Many Pies

Many Pies

Thursday, June 29, 2006

Reporting on the cheap

[Warning - heavy technical post. Non-technical summary: it's hard to do good reports in Excel.]

I'm embarking on a project to produce some reports that need to be sent out to various people around the world. One of the key requirements is Excel format. In the past I've done some research for this and I've not found a good, cheap solution.

I'm amazed at this given the popularity of Excel. What I mean by reporting is the ability to extra data from databases, produce reports that are well laid out, having groups within groups. Another requirement is the ability to change the layout without having to dive into some underlying programming.

My research turned up some products that cost a few hundred pounds, but I would have thought this is such a common requirement that some sort of open source solution was available.

One solution we used for our management reports is Excel macros. There the layout was pretty fixed, and so the customisation was limited to how many levels of detail you went to, what font and size each had.

What we do currently for the report that is being revamped at the moment is use Crystal Reports, to output to RTF. Its Excel output is hopeless, which is not surprising given that Crystal is heavily orientated towards the printed page. New versions keep on coming out, but they don't change the underlying approach. (Even its RTF output produces RTF that only works on Word for Windows, though you could blame all the other RTF handling programs for not implementing the full RTF spec.)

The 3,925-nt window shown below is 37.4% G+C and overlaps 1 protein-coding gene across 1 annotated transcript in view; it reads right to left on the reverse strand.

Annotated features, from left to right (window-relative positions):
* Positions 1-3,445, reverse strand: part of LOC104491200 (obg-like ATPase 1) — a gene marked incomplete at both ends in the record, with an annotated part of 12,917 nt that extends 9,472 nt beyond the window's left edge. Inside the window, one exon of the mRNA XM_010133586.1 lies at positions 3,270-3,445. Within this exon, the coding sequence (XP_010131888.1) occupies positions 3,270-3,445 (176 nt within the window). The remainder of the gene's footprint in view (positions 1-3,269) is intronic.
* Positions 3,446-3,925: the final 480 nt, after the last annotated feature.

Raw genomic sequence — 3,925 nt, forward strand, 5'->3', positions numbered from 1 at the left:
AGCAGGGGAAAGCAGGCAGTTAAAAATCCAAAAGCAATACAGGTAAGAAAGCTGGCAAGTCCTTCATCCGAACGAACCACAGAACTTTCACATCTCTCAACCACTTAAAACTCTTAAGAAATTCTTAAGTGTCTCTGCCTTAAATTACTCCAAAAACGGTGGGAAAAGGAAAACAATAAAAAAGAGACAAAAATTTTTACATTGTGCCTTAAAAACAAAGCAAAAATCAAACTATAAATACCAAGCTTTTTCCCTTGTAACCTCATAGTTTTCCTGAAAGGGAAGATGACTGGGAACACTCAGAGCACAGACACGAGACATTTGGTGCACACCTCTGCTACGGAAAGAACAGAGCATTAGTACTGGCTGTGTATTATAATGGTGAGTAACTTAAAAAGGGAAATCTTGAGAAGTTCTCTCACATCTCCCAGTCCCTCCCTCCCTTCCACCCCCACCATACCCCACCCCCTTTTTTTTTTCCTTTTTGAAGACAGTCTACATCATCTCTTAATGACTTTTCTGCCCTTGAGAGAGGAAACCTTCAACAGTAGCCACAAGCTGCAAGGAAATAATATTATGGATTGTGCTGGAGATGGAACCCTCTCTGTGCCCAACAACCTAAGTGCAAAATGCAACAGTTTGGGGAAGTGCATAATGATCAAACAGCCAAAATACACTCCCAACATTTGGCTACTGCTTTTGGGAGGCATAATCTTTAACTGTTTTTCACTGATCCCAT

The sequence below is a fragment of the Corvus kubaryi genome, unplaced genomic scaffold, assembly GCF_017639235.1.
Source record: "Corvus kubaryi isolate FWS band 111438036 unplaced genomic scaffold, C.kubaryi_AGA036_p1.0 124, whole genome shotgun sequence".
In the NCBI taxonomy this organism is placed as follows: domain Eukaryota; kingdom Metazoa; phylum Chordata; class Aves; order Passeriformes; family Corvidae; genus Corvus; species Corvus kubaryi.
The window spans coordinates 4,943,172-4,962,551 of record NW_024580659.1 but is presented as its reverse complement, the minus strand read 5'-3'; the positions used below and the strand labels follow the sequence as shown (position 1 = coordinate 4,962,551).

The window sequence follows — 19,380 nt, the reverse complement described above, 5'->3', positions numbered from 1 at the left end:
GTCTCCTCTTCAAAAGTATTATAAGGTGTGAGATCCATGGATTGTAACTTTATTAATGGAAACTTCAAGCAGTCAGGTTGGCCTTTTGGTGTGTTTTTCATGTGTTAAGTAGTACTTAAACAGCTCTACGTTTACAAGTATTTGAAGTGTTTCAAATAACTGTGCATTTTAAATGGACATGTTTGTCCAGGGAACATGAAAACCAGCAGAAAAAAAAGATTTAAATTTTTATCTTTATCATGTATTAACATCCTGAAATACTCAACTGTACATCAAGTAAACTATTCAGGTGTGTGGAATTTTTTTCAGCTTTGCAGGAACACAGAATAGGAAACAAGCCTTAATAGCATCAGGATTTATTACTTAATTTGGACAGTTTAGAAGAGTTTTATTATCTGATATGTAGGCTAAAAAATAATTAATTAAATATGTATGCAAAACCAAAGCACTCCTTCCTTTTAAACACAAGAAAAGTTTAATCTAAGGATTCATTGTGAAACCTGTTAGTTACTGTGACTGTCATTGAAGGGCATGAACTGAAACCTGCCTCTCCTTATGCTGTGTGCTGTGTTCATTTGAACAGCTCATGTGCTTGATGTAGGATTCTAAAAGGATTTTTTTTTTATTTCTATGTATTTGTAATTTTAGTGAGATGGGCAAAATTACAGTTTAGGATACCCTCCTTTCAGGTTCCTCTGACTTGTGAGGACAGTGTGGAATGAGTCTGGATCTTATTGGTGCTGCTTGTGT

There are two possible solutions I'm evaluating for this problem. One is XML, XSLT XML-FO and other leading-edge acronym-heavy things. The downside to that is that layout isn't as WYSIWYG as option two: OpenOffice for layout and Python to fill in the data. Fortunately I've got some colleagues who know more about the former than me to help evaluate those two options.


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